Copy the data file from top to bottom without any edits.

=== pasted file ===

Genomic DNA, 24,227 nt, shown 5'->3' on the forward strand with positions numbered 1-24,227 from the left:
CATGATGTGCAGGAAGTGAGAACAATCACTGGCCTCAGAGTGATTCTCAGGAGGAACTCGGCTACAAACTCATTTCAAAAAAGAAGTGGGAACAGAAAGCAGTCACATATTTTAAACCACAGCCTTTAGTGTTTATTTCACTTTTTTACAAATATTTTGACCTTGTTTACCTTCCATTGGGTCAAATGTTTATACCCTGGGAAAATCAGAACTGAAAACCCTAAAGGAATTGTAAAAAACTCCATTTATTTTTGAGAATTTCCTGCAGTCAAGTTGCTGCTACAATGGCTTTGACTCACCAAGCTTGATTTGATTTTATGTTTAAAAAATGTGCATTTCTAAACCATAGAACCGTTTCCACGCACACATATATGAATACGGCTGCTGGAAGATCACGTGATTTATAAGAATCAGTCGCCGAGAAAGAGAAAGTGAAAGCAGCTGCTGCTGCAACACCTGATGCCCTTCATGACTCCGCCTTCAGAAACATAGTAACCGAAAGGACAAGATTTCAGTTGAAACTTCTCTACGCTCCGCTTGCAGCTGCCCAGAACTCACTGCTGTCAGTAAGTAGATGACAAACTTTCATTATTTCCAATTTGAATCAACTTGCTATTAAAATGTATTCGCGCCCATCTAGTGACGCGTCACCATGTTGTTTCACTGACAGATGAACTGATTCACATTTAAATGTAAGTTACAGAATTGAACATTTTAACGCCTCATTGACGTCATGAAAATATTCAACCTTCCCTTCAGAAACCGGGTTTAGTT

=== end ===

Genomic DNA, 24,227 nt, shown 5'->3' on the forward strand with positions numbered 1-24,227 from the left:
CATGATGTGCAGGAAGTGAGAACAATCACTGGCCTCAGAGTGATTCTCAGGAGGAACTCGGCTACAAACTCATTTCAAAAAAGAAGTGGGAACAGAAAGCAGTCACATATTTTAAACCACAGCCTTTAGTGTTTATTTCACTTTTTTACAAATATTTTGACCTTGTTTACCTTCCATTGGGTCAAATGTTTATACCCTGGGAAAATCAGAACTGAAAACCCTAAAGGAATTGTAAAAAACTCCATTTATTTTTGAGAATTTCCTGCAGTCAAGTTGCTGCTACAATGGCTTTGACTCACCAAGCTTGATTTGATTTTATGTTTAAAAAATGTGCATTTCTAAACCATAGAACCGTTTCCACGCACACATATATGAATACGGCTGCTGGAAGATCACGTGATTTATAAGAATCAGTCGCCGAGAAAGAGAAAGTGAAAGCAGCTGCTGCTGCAACACCTGATGCCCTTCATGACTCCGCCTTCAGAAACATAGTAACCGAAAGGACAAGATTTCAGTTGAAACTTCTCTACGCTCCGCTTGCAGCTGCCCAGAACTCACTGCTGTCAGTAAGTAGATGACAAACTTTCATTATTTCCAATTTGAATCAACTTGCTATTAAAATGTATTCGCGCCCATCTAGTGACGCGTCACCATGTTGTTTCACTGACAGATGAACTGATTCACATTTAAATGTAAGTTACAGAATTGAACATTTTAACGCCTCATTGACGTCATGAAAATATTCAACCTTCCCTTCAGAAACCGGGTTTAGTT